Risk & Compliance

Israeli Firm Fined $1.7M Over Online Trading

EZTD promoted binary options trading over the internet as "highly profitable" but the SEC says 81% of the firm's U.S. customers failed to make a pr...
Matthew HellerNovember 11, 2016
Israeli Firm Fined $1.7M Over Online Trading

An Israeli firm that operates online trading platforms has agreed to pay more than $1.7 million to settle charges that it failed to disclose the risks of trading binary options, costing U.S. investors about $2 million in losses.

The U.S. Securities and Exchange Commission said EZTD Inc. represented to investors that binary options would be “highly profitable” when, in fact, there was “significantly greater potential” for them to lose money.

Between June 2011 and August 2014, about 4,000 U.S. customers invested roughly $2.5 million in binary options with EZTD, betting that a stock would rise above or fall below a specified price by the time the option expired.

According to an SEC order, EZTD’s payout structure was rigged against investors, who would lose money if they did not correctly predict the future price trajectory of the stock underlying the options they had purchased with a greater than 50% accuracy rate. Approximately 81% of its U.S. customers allegedly failed to earn a profit.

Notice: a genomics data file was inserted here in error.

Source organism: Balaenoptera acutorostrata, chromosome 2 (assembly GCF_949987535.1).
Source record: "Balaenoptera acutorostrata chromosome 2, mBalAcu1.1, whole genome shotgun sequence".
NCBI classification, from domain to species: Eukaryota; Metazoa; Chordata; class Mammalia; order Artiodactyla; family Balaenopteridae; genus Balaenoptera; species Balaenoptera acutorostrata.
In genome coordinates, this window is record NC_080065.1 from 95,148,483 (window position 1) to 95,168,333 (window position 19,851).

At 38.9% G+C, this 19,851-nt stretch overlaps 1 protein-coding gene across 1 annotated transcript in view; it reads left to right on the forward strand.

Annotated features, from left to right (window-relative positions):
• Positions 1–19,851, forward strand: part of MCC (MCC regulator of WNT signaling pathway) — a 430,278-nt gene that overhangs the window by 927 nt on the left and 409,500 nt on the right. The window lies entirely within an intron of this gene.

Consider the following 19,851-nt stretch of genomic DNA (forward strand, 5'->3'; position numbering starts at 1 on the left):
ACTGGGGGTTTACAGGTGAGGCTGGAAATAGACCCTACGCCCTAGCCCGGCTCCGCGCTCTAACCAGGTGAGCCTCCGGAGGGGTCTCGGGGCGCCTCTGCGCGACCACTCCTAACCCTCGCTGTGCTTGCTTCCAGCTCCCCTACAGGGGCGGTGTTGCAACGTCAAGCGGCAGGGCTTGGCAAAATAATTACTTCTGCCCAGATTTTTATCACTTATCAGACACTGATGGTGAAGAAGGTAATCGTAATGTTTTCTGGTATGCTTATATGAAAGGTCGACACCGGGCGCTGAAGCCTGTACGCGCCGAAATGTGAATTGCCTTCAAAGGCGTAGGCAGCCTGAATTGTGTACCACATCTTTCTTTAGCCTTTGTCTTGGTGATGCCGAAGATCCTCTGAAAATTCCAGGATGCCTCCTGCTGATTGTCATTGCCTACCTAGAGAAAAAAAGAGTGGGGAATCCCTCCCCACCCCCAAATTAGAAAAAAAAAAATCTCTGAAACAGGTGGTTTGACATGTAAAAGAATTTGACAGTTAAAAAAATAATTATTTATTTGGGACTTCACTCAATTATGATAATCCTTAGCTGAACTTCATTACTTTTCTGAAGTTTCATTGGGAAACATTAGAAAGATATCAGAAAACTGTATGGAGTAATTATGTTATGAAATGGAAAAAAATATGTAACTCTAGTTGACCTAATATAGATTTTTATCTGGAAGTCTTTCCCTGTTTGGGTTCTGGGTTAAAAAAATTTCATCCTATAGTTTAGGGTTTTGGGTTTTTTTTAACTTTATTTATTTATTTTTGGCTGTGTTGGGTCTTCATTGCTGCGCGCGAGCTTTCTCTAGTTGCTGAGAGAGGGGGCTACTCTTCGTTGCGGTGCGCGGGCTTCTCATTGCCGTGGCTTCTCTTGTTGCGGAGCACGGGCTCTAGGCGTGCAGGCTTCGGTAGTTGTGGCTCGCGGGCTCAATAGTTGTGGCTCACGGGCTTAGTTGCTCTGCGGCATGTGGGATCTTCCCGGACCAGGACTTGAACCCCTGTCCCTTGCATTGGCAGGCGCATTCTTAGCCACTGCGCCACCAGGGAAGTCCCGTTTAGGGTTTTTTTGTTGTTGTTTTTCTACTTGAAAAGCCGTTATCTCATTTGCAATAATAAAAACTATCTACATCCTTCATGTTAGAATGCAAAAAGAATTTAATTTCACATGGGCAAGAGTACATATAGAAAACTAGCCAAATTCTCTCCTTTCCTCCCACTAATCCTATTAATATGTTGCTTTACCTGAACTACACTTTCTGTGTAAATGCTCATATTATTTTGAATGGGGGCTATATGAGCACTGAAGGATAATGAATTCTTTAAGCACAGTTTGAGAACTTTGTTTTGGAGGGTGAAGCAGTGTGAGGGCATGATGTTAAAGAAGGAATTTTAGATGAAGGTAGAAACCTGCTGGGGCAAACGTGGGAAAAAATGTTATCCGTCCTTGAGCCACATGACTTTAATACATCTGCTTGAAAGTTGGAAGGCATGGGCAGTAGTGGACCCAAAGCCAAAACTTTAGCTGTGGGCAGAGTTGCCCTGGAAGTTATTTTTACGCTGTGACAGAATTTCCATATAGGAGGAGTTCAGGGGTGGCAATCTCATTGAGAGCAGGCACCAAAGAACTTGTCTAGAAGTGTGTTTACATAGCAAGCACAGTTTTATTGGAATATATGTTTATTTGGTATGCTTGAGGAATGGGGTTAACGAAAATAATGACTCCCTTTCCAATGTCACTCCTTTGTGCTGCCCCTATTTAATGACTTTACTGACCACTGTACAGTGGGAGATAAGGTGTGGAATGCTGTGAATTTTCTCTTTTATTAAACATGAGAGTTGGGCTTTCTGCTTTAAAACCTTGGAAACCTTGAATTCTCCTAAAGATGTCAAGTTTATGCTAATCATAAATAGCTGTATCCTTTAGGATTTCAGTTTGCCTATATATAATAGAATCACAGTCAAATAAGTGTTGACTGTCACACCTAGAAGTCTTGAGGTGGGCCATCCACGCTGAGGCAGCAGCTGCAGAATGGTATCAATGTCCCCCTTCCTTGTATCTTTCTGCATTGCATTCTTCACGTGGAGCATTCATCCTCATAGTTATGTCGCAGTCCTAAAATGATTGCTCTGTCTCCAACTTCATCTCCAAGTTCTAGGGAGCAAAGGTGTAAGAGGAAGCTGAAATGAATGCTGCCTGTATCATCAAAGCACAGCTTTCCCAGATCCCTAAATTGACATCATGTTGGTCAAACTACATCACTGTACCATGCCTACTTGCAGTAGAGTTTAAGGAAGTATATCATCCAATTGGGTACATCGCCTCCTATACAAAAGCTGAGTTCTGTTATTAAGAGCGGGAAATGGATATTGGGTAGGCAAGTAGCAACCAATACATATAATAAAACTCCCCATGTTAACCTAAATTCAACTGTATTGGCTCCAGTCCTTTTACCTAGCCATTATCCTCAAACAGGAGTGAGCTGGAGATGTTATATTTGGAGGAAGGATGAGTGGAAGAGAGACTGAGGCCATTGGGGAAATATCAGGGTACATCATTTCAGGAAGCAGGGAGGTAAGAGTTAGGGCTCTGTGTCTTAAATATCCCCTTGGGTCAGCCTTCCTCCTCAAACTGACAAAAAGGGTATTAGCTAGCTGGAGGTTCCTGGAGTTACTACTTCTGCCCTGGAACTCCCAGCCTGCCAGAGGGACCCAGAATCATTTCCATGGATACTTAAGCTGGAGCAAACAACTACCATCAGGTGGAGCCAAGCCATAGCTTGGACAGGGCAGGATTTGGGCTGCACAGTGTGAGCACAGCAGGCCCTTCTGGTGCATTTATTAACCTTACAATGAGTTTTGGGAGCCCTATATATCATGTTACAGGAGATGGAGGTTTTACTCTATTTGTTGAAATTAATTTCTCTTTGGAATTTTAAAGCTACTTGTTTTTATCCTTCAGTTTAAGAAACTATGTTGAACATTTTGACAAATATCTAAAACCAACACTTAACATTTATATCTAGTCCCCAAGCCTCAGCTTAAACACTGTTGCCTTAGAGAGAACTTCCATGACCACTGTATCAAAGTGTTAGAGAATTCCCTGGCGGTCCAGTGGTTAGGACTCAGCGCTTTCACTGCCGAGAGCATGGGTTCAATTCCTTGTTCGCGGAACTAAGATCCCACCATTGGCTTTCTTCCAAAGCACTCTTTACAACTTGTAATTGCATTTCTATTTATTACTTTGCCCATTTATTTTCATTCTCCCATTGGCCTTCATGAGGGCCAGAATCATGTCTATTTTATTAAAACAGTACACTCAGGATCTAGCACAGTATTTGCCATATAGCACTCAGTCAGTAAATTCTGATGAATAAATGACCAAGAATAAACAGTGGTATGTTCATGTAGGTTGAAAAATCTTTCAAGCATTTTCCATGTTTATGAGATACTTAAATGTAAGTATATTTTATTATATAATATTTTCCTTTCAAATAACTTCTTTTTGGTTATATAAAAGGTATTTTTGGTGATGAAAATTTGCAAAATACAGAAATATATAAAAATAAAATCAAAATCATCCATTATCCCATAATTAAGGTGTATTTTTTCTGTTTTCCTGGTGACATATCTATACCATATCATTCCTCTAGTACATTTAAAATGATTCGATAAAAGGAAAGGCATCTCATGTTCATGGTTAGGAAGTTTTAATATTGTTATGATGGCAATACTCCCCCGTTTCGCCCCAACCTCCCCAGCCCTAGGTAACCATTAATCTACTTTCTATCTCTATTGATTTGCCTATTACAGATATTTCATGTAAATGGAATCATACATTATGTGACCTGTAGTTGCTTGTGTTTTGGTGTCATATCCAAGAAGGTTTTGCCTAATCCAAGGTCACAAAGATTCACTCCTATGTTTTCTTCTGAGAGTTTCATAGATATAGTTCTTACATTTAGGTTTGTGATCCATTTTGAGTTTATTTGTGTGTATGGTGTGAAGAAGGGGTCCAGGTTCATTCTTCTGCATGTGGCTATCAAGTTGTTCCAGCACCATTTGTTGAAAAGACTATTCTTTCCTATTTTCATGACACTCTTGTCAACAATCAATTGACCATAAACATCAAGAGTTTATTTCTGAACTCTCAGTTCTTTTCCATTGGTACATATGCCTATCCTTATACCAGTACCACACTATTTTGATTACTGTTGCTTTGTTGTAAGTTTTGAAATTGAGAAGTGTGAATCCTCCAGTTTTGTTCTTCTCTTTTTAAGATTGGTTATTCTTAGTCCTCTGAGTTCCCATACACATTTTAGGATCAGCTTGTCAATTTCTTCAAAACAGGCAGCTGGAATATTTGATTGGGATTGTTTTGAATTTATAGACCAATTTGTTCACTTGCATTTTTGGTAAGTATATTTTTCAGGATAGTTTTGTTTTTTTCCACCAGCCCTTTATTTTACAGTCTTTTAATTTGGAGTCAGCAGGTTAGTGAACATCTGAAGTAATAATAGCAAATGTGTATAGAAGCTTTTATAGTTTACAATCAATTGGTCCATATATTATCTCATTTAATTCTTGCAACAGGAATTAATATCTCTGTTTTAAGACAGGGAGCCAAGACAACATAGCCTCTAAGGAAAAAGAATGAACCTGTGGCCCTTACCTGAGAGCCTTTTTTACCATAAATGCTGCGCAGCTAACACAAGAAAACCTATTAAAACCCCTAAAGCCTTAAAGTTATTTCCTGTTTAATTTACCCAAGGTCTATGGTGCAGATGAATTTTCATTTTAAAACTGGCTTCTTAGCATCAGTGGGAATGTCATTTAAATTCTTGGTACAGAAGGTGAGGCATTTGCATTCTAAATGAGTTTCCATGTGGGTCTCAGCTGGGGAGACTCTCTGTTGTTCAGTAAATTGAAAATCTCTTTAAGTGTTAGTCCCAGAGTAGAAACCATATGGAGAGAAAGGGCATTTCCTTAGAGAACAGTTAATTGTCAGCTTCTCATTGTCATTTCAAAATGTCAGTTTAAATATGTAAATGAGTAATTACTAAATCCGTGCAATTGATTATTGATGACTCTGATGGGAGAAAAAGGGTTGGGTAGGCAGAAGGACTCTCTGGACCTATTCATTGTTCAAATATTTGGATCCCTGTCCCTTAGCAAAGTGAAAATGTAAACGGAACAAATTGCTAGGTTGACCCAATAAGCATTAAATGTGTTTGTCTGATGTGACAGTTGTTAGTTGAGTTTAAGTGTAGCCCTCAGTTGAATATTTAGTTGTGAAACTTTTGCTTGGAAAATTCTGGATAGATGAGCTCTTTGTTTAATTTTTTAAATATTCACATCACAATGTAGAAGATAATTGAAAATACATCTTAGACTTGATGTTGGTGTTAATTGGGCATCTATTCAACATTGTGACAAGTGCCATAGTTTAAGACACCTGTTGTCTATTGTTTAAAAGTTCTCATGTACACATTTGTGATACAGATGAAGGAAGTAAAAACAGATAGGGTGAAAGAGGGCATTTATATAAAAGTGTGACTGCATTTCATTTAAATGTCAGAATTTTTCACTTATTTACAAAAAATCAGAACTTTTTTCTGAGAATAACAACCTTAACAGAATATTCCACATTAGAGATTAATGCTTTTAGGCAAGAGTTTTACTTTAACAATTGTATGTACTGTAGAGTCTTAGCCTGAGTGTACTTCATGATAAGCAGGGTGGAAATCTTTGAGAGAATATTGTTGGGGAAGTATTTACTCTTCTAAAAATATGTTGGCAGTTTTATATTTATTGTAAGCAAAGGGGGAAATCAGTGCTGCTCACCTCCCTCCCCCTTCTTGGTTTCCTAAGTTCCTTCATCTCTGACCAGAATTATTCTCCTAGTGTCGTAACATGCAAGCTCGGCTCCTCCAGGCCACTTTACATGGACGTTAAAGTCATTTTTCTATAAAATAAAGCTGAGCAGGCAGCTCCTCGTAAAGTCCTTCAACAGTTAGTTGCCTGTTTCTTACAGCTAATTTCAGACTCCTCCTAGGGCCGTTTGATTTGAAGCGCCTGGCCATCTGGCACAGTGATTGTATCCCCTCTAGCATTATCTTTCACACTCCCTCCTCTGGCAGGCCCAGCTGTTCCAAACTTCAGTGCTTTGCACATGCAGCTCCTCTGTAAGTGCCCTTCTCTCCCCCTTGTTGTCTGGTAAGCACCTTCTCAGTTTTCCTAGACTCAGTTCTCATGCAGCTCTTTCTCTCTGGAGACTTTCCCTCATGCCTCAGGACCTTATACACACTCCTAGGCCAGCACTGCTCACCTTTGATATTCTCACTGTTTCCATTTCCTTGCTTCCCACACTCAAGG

The firm, which operated the eztrader.com and globaloption.com trading platforms, will pay disgorgement of $1,515,858, prejudgment interest of $57,691, and a $200,000 fine as part of its settlement with the SEC.

“EZTD’s revenues were largely derived from customer trading losses, yet EZTD emphasized the profitability of trading in binary options,” Stephanie Avakian, deputy director of the SEC’s Division of Enforcement, said in a news release. “Companies dealing in binary options must disclose more than general statements about investment risk so investors in these instruments understand that the odds are stacked against them.”

Investors in binary options who make a correct prediction on the movement of a stock receive a pre-determined amount of money that exceeds what they paid for the option; those who predict incorrectly forfeit all or nearly all of the purchase price. A binary option does not give the holder the right to purchase or sell the underlying asset.

The SEC said that under EZTD’s payout structure, a customer “could not earn a profit investing in binary options unless 54.5% of the total dollars that he invested across all of his trades fell into trades” where he made a correct prediction.